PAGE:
Data reveal the deep challenge that Illinois, hospitals and insurance networks face to help many of the enrollees get their health under control and, in turn, hold down costs
New data released in May offer the first look at the health, habits and demographics of about 100,000 new enrollees in Cook County’s expanded Medicaid program under the Affordable Care Act.
The picture it paints is bleak.
More than half the new patients covered by Cook County’s Medicaid expansion program haven’t seen a doctor in the past 12 months.
Eighty-five percent of them are unable to obtain needed medications.
Nearly one-fourth have spent time in a hospital in the past six months and an additional 1 in 5 are worried about finding a place to stay in the near future.
They suffer from heart disease, high cholesterol, diabetes, obesity and asthma.
Many of them smoke.
The data, shared with the Tribune by Cook County Health, cover enrollees from when CountyCare launched in early 2013 through April 2014. And they reveal the deep challenge that the state, hospitals and insurance networks face to help many of these patients get their health under control and, in turn, hold down costs.
“What stands out to me is, this cohort of patients are the chronically ill who have been out of the system and really needed care,” said Dr. Lee Francis, chief executive of the Erie Family Health Center, one of the state’s largest networks of community health clinics that serves a predominantly poor group of patients. “These are the people who should be going to the doctor, and now maybe they will. It’s a huge step.”
Before the implementation of the federal health law, Illinois’ Medicaid program covered only a narrow band of low-income people, including children, mothers and a category of high-cost patients traditionally called the aged, blind and disabled.
But starting in early 2013, Cook County was given a jump-start from the federal government to begin enrolling early all adults who made less than about $15,000 a year. The Medicaid expansion, which Illinois and at least 25 other states opted to implement under the health law, went into effect Jan. 1.
The health conditions reported by this first batch of new enrollees in CountyCare “are the diseases of poverty,” said Steven Glass, executive director of managed care at Cook County Health and Hospitals. “These are people who live in communities who don’t have easy access to healthy food or safe ways to exercise. All those things impact health.”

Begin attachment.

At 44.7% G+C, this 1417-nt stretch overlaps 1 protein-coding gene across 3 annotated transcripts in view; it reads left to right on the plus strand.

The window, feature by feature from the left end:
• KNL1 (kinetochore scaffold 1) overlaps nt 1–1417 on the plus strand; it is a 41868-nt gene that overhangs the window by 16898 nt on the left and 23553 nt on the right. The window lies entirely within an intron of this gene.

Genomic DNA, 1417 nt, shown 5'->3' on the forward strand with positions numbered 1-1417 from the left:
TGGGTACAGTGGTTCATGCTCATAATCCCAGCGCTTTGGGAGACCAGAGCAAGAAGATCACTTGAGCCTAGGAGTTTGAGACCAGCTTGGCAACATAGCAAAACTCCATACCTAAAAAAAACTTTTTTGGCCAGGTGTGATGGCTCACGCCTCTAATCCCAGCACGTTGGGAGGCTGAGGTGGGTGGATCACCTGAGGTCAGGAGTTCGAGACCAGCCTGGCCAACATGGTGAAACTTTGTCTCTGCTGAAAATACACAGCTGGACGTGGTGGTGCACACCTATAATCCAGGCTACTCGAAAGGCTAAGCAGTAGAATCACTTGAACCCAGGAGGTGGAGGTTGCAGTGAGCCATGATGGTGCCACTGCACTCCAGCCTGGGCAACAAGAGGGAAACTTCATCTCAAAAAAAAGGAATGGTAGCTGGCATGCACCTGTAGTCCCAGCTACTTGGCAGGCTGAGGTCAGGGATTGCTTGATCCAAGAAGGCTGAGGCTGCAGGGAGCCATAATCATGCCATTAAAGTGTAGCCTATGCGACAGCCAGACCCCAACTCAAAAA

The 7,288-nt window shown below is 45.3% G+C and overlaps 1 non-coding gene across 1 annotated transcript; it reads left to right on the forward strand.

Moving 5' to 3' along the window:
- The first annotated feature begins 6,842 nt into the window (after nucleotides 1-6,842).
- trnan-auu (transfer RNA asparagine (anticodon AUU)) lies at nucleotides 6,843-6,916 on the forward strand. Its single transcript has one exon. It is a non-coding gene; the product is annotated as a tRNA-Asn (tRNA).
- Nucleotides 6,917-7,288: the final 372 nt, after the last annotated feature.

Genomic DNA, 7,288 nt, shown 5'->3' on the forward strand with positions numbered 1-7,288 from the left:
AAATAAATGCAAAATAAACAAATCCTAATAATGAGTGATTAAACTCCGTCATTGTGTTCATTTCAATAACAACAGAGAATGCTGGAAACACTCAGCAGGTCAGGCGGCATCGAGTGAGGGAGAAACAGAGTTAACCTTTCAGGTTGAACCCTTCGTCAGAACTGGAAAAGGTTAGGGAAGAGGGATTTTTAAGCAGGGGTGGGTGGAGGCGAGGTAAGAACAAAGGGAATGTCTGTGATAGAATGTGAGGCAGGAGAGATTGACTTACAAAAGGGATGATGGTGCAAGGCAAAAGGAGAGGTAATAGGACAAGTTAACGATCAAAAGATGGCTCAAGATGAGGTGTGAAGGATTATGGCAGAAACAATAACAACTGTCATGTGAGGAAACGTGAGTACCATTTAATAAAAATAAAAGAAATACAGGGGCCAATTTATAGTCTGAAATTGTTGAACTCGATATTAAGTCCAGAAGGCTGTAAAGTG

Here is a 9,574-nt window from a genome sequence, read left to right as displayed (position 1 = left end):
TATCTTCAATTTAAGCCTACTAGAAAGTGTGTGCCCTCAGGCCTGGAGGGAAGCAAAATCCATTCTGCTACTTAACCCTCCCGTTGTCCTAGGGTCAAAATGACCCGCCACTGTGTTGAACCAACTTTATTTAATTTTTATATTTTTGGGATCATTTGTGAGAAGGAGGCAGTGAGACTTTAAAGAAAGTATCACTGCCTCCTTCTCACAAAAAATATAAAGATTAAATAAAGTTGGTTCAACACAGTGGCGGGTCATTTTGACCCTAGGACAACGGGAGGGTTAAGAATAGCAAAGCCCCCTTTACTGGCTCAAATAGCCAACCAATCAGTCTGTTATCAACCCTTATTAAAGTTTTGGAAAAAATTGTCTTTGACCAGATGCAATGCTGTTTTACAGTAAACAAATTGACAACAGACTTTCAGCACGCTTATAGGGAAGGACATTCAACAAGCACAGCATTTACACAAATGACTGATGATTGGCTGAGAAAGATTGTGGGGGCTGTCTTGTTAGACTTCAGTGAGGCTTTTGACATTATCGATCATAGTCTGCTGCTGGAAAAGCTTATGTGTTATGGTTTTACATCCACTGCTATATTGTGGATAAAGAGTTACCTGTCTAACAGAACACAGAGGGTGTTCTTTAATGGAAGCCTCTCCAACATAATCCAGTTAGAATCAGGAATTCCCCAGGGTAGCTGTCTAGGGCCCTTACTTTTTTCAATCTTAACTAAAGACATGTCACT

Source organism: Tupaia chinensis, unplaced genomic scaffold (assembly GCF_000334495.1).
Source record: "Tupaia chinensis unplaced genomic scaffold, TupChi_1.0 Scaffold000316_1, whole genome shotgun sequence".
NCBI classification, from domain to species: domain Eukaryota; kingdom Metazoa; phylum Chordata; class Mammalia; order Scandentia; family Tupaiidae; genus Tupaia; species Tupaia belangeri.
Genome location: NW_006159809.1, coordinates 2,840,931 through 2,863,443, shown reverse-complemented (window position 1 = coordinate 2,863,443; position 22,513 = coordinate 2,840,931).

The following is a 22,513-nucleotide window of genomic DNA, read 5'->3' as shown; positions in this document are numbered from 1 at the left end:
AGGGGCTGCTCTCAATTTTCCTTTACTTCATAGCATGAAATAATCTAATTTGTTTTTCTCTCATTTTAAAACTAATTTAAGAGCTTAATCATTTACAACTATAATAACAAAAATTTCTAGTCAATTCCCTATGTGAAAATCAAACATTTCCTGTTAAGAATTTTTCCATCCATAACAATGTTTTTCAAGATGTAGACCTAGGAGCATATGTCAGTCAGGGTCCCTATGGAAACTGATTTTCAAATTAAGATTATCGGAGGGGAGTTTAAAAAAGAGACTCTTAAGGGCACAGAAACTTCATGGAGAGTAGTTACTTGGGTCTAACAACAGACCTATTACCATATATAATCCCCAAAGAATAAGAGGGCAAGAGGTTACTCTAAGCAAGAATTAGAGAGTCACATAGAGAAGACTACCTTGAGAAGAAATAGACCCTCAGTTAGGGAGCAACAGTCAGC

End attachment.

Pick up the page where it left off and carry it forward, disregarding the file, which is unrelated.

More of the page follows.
Improving the health of this long-underserved band of the population is a key tenet of the health law, often called Obamacare, which aims to hold down health care spending by better managing how, when and where health treatments are delivered.
Although the federal government is paying 100 percent for these patients for the first three years under the expansion, the burden will begin to shift to Illinois in 2017, when the federal government’s share of the costs drops to 95 percent. Starting in 2020, Illinois will be responsible for paying 10 percent.
Insurers, health clinics and hospital systems also have a stake in better controlling the health of these new Medicaid patients.
All Medicaid patients who gained coverage under the expansion will be moved into so-called managed care programs, in which providers eventually will be paid a flat rate per patient instead of by service provided.
Some will be run by insurers like Blue Cross and Blue Shield of Illinois, others will be managed by networks of hospitals and health systems that banded together to create new health plans.
This initiative amounts to a giant transfer of financial risk from the government to insurance companies and health care providers. In exchange for assuming that risk, those companies get to keep a portion of any savings they’re able to generate by keeping patients healthier and out of the hospital.
CountyCare, one of the state’s largest managed care programs, is the lone entity to release detailed health and claims data on its Medicaid expansion applicants and members. It also faces perhaps the biggest challenge in controlling the health of its members, who experts say are likely to be among the sickest in the state.
“You tend to see a sicker population in the first wave because you’ve got people with significant health care needs who were waiting for this,” said Judy Solomon, vice president for health policy at the Center on Budget and Policy Priorities, a nonprofit group that advocates for the poor.
Mike Koetting, deputy director for planning and reform implementation at the Illinois Department of Healthcare and Family Services, said he expects the Cook County population to be “a little sicker than the average” person who gained Medicaid coverage under the expansion, because of a variety of factors.
Statewide, about 330,000 have enrolled in the expanded Medicaid program through the end of May, blowing away initial state estimates of about 200,000 for all of 2014, Koetting said.
Nearly one-third of them are in CountyCare.
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